Location: Plant Genetics ResearchTitle: Mortality impact of MON863 transgenic maize roots on western corn rootworm larvae in the field Author
Submitted to: Journal of Applied Entomology
Publication Type: Peer Reviewed Journal
Publication Acceptance Date: 1/19/2012
Publication Date: 12/7/2012
Citation: Clark, T.L., Frank, D.L., French, B.W., Meinke, L.J., Moellenbeck, D., Hibbard, B.E. 2012. Mortality impact of MON863 transgenic maize roots on western corn rootworm larvae in the field. Journal of Applied Entomology. 136:721-729. Interpretive Summary: Transgenic corn with resistance to corn rootworm larval feeding offers a viable alternative to insecticides for managing the most economically important insect pests of corn. Maintaining insect susceptibility to transgenic crops (resistance management) is in the interest of growers, the Environmental Protection Agency, and the industry, but requires an understanding of corn rootworm biology that does not currently exist. The mortality of the western corn rootworm larvae due to feeding on transgenic corn expressing insecticidal proteins relative to survivorship on the same genetic background of non-transgenic control corn was evaluated in nine U.S. Corn Belt environments. An average of 788 beetles emerged from control plots at the lower infestation level while the average beetle emergence from the transgenic line (MON863) was 12 when averaged across 18 replications in nine environments. There was an 18 d delay in time to 50% beetle emergence from the transgenic line compared to the control. Our results suggest that the trangenic corn expressing an insecticidal protein is effective in corn root worm control in the field. These quantitative data are required by the Environmental Protection Agency and are important to seed companies and modelers in their attempts to optimize resistance management plans for transgenic corn.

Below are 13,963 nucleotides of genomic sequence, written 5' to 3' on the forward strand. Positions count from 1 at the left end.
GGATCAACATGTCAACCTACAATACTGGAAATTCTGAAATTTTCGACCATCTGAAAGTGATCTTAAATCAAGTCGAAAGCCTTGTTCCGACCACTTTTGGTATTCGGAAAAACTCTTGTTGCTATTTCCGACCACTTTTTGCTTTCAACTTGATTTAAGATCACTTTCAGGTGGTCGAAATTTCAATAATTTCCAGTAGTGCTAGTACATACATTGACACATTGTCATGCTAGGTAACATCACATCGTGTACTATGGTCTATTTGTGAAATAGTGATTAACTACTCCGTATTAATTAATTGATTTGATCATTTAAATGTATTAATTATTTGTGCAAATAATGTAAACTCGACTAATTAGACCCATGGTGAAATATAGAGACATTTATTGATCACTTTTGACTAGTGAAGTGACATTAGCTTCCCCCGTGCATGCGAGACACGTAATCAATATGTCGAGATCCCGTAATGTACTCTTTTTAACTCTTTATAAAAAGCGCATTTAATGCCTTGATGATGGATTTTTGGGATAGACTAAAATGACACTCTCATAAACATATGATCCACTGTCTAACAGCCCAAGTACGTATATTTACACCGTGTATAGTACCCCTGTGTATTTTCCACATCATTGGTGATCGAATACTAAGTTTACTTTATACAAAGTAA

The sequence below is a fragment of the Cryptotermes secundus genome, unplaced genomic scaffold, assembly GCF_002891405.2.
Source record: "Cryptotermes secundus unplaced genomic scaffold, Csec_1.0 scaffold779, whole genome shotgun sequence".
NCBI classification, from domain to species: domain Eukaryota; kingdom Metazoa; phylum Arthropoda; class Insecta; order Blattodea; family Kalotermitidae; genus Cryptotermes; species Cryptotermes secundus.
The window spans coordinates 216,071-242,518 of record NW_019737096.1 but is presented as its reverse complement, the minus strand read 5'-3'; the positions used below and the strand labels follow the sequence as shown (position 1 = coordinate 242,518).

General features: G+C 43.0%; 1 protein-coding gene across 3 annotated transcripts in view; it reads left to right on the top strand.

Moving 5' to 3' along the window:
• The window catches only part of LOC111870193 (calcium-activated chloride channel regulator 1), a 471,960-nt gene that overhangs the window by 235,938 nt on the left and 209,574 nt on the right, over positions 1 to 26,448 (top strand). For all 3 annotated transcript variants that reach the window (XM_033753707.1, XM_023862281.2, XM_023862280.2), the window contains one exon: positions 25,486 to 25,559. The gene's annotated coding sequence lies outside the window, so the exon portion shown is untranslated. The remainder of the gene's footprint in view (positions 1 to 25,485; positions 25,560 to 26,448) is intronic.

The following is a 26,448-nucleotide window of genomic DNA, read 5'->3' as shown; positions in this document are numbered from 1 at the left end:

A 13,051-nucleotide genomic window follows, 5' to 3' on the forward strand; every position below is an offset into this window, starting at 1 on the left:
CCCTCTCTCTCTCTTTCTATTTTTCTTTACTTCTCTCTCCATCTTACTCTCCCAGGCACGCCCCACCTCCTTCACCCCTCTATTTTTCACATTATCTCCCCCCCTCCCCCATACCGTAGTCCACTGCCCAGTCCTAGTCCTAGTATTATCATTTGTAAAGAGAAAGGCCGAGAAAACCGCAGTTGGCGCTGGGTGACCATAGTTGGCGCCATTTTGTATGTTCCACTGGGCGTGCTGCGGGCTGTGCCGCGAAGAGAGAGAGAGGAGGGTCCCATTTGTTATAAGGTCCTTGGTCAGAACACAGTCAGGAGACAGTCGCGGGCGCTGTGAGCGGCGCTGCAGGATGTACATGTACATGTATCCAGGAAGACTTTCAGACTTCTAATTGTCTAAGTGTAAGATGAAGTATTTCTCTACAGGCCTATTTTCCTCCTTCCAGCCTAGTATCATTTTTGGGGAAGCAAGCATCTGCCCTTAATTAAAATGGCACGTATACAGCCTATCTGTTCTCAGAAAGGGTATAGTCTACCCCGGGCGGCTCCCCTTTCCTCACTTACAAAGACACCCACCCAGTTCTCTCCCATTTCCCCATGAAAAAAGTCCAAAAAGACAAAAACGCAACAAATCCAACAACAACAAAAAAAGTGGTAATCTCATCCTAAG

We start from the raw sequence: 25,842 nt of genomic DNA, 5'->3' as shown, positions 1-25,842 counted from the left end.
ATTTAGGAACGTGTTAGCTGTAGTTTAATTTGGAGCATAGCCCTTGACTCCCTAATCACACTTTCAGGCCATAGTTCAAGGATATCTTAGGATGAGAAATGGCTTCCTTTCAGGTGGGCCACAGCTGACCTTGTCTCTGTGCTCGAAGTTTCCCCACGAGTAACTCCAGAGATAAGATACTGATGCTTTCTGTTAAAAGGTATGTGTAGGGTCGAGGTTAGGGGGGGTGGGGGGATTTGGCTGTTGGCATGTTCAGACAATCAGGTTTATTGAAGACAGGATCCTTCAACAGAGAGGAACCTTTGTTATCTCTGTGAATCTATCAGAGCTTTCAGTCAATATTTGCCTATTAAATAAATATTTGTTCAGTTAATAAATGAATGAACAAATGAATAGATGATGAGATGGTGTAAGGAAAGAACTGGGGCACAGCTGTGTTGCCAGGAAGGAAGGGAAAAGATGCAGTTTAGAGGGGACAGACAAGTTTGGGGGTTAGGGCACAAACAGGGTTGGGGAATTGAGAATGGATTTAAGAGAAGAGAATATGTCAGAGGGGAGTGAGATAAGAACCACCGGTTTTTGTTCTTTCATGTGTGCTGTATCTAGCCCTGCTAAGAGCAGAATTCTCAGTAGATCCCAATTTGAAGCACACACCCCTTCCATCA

Technical Abstract: Mortality of western corn rootworm (Diabrotica virgifera virgifera LeConte) larvae due to feeding on MON863 transgenic maize (Zea mays L.) expressing the Cry3Bb1 protein relative to survivorship on maize with the same genetic background without the gene (isoline maize) was evaluated at three Missouri sites in both 2003 and 2004 and at one site each in South Dakota, Nebraska, and Iowa in 2004. Comparisons were made using the western corn rootworm at low (1,650 - 2,500 eggs/m) and high (3,300 - 3,500 eggs/m) egg densities. As expected, significantly fewer beetles were recovered from MON863 than isoline maize. Emergence as a percentage of viable eggs ranged from 0.02 to 0.10% from MON863, whereas emergence from isoline maize ranged from 1.09 to 7.14%. Mortality due to the Cry3Bb1 protein was 98.49% when averaged across all environments and both years. The time delay to 50% beetle emergence from MON863 averaged 18.3 d later than 50% beetle emergence from isoline maize. Overall, our results showed that females comprised 56 and 71% of total beetles recovered from MON863 in 2003 and 2004, respectively. Results are discussed in relation to insect resistance management (IRM) of western corn rootworm.